Lawmakers in Kosovo have passed legislation to build a full-fledged army, a move that has inflamed tensions with its former wartime foe Serbia.
The United States said the move was "only natural" for a "sovereign, independent country" and urged continued dialogue with Serbia.
However, NATO called the decision "ill-timed" and said it went against the advice of the alliance.
Russia, Serbia's traditional ally, condemned the move, saying it was a sign that the situation in the Balkans was deteriorating.
The vote to convert Kosovo’s lightly armed emergency response force into a professional army passed on December 14 with a unanimous vote by 105 deputies in the 120-seat assembly.
The session was boycotted by minority Serb lawmakers.
"Kosovo's parliament has adopted the law on the Kosovo Security Force! Congratulations!" parliamentary speaker Kadri Veseli said.
The legislation will double the size of the Kosovo Security Force and gradually transform it into a professional army of 5,000 troops.
The move has received support from all parties in the Western Balkan nation with an ethnic-Albanian majority except for lawmakers who represent the country’s 120,000-strong ethnic-Serb minority. Those lawmakers have boycotted parliament sessions on the matter.
President Hashim Thaci said that the new army will be "multiethnic, professional, and serve all citizens, peace in Kosovo, the region and wherever in the world when asked."
The United States has backed Kosovo's move, but it attempted to reassure those opposed to the action by insisting the process would take "many years.”
The U.S. ambassador to Pristina, Philip Kosnett, said that "it is only natural for Kosovo as a sovereign, independent country to have a self-defense capability."
"The United States reaffirms its support for the gradual transition of the Kosovo Security Force to a force with a territorial defense mandate, as is Kosovo’s sovereign right. The vote in the assembly today is the first step in developing this capability," the U.S. Embassy in Pristina said in a statement issued shortly after the vote.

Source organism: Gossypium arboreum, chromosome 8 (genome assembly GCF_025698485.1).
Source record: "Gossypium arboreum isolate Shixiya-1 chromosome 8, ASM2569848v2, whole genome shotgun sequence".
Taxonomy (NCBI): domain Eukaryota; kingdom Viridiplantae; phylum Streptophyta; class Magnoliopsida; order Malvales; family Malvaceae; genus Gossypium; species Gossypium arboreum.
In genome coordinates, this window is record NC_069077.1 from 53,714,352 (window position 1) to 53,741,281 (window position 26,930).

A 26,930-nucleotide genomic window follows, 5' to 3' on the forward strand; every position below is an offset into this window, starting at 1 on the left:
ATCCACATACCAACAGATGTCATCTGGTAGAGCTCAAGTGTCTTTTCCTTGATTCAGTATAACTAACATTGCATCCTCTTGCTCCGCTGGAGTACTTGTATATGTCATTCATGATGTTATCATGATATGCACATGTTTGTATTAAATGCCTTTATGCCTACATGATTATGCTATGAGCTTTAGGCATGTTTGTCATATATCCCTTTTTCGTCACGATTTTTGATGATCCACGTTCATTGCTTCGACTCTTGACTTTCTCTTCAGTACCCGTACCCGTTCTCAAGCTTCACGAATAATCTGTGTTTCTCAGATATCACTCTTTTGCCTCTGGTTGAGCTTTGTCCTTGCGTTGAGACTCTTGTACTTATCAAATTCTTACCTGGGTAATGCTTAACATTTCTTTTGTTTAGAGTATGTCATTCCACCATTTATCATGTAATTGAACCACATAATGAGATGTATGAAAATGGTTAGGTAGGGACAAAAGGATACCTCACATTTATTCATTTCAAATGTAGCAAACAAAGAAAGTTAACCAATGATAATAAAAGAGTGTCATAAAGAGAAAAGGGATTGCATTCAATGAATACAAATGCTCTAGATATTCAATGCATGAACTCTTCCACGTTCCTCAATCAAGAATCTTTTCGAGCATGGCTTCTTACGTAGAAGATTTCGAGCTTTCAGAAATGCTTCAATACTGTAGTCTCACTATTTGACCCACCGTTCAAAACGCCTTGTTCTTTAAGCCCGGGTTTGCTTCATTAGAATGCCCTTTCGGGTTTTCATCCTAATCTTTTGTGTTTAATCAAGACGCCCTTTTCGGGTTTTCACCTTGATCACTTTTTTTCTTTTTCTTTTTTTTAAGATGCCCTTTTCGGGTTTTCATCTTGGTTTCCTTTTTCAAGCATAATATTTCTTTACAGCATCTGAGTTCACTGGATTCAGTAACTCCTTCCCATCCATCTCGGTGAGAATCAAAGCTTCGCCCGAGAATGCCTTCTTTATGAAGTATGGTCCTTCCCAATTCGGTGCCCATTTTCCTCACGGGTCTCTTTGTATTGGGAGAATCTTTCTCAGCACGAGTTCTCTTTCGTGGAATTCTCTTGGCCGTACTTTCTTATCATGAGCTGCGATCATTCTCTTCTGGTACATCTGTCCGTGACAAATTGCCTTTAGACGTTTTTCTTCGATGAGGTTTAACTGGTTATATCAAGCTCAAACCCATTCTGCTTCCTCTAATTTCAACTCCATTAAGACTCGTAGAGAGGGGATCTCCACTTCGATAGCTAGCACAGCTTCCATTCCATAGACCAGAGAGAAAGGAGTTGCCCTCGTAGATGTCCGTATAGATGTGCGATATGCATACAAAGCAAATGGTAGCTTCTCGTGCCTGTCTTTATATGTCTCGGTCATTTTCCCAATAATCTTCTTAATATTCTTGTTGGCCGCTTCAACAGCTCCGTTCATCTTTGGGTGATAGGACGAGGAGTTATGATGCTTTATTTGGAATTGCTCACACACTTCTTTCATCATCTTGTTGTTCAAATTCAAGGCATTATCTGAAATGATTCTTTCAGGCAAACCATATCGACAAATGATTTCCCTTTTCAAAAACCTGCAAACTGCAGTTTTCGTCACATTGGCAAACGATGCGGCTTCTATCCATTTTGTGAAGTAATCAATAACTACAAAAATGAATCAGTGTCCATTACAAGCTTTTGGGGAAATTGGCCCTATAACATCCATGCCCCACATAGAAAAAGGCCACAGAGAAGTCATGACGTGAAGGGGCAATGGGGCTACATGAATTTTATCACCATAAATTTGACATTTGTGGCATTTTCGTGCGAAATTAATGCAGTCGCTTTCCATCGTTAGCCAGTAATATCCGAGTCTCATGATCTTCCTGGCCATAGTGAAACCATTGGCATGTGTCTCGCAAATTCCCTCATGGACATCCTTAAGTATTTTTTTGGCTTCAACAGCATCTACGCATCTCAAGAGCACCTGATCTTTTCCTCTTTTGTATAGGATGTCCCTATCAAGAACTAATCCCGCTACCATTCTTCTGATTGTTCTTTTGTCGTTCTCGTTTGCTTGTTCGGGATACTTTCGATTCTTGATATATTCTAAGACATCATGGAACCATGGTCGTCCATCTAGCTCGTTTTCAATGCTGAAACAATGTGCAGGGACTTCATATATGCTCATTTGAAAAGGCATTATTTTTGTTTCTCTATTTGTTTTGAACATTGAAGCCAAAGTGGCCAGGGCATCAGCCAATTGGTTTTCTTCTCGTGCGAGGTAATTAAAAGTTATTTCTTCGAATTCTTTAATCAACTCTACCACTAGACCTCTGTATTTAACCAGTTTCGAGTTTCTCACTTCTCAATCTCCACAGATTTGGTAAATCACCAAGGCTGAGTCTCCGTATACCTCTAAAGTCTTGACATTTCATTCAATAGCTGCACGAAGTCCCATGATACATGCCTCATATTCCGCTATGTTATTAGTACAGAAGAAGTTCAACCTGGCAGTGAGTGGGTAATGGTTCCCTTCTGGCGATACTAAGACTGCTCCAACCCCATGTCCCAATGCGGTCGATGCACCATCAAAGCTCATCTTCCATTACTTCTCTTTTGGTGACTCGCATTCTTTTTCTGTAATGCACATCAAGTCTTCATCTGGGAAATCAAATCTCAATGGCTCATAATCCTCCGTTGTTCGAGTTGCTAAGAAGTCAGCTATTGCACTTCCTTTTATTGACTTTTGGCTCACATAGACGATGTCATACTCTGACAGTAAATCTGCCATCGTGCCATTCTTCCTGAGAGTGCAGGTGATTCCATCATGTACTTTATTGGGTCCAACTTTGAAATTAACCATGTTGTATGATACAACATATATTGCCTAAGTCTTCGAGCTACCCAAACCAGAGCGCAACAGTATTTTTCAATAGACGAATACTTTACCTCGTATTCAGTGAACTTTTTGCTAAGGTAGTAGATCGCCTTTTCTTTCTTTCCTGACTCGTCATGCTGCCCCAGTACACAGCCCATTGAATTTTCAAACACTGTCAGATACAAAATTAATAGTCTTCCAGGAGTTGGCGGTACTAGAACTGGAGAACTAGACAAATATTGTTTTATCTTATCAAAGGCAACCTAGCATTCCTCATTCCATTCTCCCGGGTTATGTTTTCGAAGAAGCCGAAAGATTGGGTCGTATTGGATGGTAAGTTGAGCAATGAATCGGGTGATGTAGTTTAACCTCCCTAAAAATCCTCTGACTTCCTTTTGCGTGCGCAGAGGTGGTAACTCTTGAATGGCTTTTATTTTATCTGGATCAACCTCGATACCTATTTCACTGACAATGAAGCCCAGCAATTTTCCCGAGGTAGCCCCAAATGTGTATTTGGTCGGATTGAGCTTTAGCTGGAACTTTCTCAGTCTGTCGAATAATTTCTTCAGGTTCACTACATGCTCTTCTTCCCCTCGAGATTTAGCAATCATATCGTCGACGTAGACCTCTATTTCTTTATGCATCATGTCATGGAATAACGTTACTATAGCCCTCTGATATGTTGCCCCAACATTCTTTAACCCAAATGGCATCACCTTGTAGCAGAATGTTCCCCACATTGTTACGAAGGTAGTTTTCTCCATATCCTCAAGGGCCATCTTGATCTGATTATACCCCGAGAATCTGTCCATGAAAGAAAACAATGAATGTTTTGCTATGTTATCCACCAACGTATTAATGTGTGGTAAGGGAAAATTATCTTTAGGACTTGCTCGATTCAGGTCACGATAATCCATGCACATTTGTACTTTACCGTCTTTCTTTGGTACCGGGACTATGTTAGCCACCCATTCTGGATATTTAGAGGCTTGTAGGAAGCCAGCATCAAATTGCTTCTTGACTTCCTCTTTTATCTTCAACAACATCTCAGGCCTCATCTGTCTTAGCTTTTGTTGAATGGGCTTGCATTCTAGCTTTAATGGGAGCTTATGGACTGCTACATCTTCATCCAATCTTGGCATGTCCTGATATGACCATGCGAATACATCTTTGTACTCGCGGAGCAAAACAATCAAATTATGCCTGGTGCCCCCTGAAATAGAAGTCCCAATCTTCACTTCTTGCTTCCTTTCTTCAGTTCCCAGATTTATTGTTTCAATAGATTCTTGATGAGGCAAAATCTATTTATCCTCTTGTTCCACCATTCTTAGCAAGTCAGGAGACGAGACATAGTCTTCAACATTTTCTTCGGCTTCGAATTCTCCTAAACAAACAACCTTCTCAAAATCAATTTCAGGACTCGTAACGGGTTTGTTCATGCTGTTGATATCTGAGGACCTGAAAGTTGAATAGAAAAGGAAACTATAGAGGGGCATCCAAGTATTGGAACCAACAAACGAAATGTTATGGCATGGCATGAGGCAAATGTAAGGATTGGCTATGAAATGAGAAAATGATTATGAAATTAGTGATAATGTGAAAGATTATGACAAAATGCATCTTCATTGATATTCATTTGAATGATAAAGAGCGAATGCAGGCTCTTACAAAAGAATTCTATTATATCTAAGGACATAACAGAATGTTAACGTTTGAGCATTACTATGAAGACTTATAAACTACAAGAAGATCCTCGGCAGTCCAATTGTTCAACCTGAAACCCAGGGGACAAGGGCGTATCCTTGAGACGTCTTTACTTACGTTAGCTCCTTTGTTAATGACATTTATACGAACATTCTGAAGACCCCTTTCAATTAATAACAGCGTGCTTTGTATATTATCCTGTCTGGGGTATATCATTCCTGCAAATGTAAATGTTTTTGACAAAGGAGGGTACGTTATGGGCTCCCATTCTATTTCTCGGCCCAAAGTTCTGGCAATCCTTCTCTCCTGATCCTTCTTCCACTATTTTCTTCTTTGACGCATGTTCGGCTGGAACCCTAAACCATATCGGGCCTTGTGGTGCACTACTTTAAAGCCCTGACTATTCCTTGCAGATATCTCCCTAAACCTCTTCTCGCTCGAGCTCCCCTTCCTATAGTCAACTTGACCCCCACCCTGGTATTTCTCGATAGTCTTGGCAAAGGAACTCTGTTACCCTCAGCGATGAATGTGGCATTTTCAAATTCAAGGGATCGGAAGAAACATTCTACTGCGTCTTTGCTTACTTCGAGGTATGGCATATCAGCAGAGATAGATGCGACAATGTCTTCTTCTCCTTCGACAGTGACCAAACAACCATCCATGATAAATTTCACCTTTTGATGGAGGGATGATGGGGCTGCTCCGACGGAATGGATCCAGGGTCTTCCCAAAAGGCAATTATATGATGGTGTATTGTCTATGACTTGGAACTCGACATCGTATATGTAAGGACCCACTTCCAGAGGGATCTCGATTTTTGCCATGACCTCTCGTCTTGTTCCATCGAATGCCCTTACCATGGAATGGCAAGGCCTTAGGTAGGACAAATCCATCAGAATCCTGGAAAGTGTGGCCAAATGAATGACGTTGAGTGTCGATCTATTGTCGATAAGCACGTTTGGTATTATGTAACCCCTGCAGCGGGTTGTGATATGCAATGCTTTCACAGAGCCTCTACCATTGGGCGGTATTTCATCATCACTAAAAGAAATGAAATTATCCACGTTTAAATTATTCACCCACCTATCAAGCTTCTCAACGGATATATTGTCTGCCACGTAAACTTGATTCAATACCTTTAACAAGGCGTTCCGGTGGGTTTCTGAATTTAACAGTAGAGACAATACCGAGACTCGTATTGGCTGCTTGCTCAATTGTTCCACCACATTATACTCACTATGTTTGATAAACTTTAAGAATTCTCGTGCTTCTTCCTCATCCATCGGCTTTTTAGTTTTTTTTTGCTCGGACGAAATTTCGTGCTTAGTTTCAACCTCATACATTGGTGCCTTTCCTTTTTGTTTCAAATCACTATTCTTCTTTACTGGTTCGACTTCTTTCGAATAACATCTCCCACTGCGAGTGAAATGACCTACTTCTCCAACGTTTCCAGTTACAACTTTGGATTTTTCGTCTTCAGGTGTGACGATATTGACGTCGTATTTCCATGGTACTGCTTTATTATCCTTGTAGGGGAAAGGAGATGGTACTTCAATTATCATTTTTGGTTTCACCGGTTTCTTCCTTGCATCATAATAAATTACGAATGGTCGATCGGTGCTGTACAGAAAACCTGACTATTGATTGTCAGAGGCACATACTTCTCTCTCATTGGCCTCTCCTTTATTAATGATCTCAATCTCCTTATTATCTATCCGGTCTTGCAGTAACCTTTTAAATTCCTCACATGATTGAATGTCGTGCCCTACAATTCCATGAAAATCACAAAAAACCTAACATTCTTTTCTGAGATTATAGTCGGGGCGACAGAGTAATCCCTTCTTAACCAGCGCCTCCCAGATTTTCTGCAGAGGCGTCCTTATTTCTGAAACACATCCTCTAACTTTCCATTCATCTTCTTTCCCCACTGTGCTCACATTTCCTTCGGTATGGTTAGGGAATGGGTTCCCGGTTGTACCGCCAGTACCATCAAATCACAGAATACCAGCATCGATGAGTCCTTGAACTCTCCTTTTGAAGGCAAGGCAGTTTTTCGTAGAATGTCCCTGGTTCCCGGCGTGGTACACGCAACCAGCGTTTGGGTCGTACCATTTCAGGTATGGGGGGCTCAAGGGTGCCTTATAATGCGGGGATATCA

The statement urged Kosovo to continue "close coordination with NATO allies and partners and to engage in outreach to minority communities."
The statement also said "regional stability requires that Kosovo make genuine efforts to normalize relations with its neighbor Serbia, and we encourage both sides to take immediate steps to lower tensions and create conditions for rapid progress on dialogue."
Serbia's prime minister said the formation of an army in Kosovo goes against efforts at stability in the Balkans.
Ana Brnabic said on December 14 that "Serbia will try to continue on the path of peace and stability, the road of prosperity."
"Today is not the day that contributes to cooperation and stability in the region," she added.
Officials estimate it will take up to a decade for the current Kosovo Security Force to become a combat-ready army.
NATO Secretary-General Jens Stoltenberg had stressed before the vote that Kosovo's plan was "ill-timed" and goes "against the advice of many NATO allies."
Reacting to the December 14 vote, Stoltenberg said NATO will "reexamine" its role in Kosovo.
"NATO supports the development of the Kosovo Security Force under its current mandate. With the change of mandate, the North Atlantic Council will now have to reexamine the level of NATO's engagement with the Kosovo Security Force," Stoltenberg said in a statement.